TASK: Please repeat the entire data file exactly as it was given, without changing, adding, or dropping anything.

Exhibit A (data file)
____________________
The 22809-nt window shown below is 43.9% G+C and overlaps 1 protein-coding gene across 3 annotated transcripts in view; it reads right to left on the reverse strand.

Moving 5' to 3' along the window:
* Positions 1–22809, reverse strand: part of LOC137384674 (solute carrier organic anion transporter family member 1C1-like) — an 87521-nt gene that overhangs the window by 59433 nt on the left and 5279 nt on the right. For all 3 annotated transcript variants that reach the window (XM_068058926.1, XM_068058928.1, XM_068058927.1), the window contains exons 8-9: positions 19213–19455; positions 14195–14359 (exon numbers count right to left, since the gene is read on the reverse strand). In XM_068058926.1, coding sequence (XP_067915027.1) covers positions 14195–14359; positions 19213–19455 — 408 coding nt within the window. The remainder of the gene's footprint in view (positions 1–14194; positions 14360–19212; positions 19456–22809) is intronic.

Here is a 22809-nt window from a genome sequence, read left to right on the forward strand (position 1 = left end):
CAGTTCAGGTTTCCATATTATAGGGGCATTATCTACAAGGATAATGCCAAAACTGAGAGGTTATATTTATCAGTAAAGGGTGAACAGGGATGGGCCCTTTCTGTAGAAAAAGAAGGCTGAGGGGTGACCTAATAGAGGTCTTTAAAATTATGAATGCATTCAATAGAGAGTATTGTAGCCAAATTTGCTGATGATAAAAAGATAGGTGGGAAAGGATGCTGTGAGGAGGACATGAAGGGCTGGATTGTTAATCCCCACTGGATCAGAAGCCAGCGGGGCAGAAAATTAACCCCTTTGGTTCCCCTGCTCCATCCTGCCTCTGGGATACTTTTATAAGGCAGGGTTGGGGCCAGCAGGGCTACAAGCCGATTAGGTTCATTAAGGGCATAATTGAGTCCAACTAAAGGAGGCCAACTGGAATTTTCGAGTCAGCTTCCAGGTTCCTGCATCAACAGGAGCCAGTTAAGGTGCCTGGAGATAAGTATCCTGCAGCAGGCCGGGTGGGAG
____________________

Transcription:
The 22809-nt window shown below is 43.9% G+C and overlaps 1 protein-coding gene across 3 annotated transcripts in view; it reads right to left on the reverse strand.

Moving 5' to 3' along the window:
* Positions 1–22809, reverse strand: part of LOC137384674 (solute carrier organic anion transporter family member 1C1-like) — an 87521-nt gene that overhangs the window by 59433 nt on the left and 5279 nt on the right. For all 3 annotated transcript variants that reach the window (XM_068058926.1, XM_068058928.1, XM_068058927.1), the window contains exons 8-9: positions 19213–19455; positions 14195–14359 (exon numbers count right to left, since the gene is read on the reverse strand). In XM_068058926.1, coding sequence (XP_067915027.1) covers positions 14195–14359; positions 19213–19455 — 408 coding nt within the window. The remainder of the gene's footprint in view (positions 1–14194; positions 14360–19212; positions 19456–22809) is intronic.

Here is a 22809-nt window from a genome sequence, read left to right on the forward strand (position 1 = left end):
CAGTTCAGGTTTCCATATTATAGGGGCATTATCTACAAGGATAATGCCAAAACTGAGAGGTTATATTTATCAGTAAAGGGTGAACAGGGATGGGCCCTTTCTGTAGAAAAAGAAGGCTGAGGGGTGACCTAATAGAGGTCTTTAAAATTATGAATGCATTCAATAGAGAGTATTGTAGCCAAATTTGCTGATGATAAAAAGATAGGTGGGAAAGGATGCTGTGAGGAGGACATGAAGGGCTGGATTGTTAATCCCCACTGGATCAGAAGCCAGCGGGGCAGAAAATTAACCCCTTTGGTTCCCCTGCTCCATCCTGCCTCTGGGATACTTTTATAAGGCAGGGTTGGGGCCAGCAGGGCTACAAGCCGATTAGGTTCATTAAGGGCATAATTGAGTCCAACTAAAGGAGGCCAACTGGAATTTTCGAGTCAGCTTCCAGGTTCCTGCATCAACAGGAGCCAGTTAAGGTGCCTGGAGATAAGTATCCTGCAGCAGGCCGGGTGGGAG